Android sandboxing isn’t more secure or efficient compare to iOS. That is why I said android is holding GOS back.

Couldn’t disagree more. There’s no IMEI or IMSI in computers. There’s no “Find My” in computers. No BLE mesh network. And of course no Qubes. Or Whonix Come on. You take over my Workstation? Fine, I’ll create a new one. Phones are meant to be carried, GPS-located, forgotten, lost somewhere, etc. Computers are not. I can load a Win98 VM or Kodachi distro. Or dozens of others, then throw them away if there’s any issue. There is no way in hell a phone is more secure than a computer.

Yes, and the is unresolved (after years of ppl noting the problem), and a toggle won’t be provided. End of story. You know how many automatic communications come out of my laptop? None. Zero.

To claim that phones are more secure than computers is spurious at best.

Everything you mentioned there is privacy, not security. Modern mobile OSs have much better security models than any desktop OS.

Which mobile OS is more secure than Qubes OS?

Taking over a workstation is privacy, not security? Forgotten phone at the local pub is a privacy problem, not a security problem? Being able to accurately locate a device in order to steal is not first and foremost a security problem?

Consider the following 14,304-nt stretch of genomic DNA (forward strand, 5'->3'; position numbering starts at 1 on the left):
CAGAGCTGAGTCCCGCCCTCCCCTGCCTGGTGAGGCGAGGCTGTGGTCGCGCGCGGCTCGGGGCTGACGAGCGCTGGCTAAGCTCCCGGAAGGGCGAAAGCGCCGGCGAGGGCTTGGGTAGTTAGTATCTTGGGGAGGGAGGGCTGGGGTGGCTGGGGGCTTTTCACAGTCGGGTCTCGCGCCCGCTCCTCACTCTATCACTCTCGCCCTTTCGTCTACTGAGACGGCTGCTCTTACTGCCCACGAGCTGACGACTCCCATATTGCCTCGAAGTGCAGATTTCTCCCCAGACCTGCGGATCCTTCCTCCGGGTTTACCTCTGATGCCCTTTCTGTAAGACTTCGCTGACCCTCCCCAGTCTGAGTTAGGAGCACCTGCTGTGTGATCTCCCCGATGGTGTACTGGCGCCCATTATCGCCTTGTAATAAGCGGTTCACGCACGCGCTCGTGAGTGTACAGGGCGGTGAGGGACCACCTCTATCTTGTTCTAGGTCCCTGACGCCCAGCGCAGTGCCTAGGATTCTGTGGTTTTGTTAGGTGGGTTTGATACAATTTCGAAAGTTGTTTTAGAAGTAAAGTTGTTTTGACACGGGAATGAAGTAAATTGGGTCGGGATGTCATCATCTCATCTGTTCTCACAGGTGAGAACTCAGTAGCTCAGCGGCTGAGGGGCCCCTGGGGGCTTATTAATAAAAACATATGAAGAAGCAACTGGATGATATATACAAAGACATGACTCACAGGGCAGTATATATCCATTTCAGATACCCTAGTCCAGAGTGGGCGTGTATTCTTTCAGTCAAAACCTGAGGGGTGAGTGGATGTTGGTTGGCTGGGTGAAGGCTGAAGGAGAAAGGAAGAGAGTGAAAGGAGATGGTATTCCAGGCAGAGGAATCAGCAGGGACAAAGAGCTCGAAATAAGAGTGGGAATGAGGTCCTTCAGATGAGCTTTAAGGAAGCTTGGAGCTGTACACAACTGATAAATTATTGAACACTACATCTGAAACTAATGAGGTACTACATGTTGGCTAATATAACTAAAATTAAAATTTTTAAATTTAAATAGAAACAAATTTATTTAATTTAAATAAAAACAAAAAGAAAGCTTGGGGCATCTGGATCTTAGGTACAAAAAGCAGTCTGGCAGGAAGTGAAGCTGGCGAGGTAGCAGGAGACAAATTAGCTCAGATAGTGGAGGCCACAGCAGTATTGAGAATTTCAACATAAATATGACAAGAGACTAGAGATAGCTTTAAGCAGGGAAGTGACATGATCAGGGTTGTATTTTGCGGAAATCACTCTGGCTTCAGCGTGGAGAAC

I rest my case!

Security isn’t just the bootloader. Security is a surface. I don’t understand how a device that is meant to be carried on an individual, that can tracked down to the square inch - which introduces a huge vulnerability to the bearer of the device - that can be lost, easily stolen, easily swapped for another identical model etc etc. is somehow more secure than a computer sitting in a high-rise apartment, in which entry to the building is controlled. How?

Google/Big Tech won’t likely do that.

Also GrapheneOS doesn’t come preinstalled with “Find My Device” app.

GrapheneOS extends the password limit than AOSP to prevent curious bystanders. Screen lock passwords are also encrypted by Trusty and hardware encrypted. Even full kernel compromise bug won’t reveal the password.

And yes, Graphene didn’t have the screen lock bypass bug. They fixed it wayyy before than Google.

Why are you taking accounts of the physical security that you will implement to protect your device?

I didn’t say any of those things.

What I said was in your previous post, the things you mentioned were all privacy related, not security.

Please do not make up things I did not say.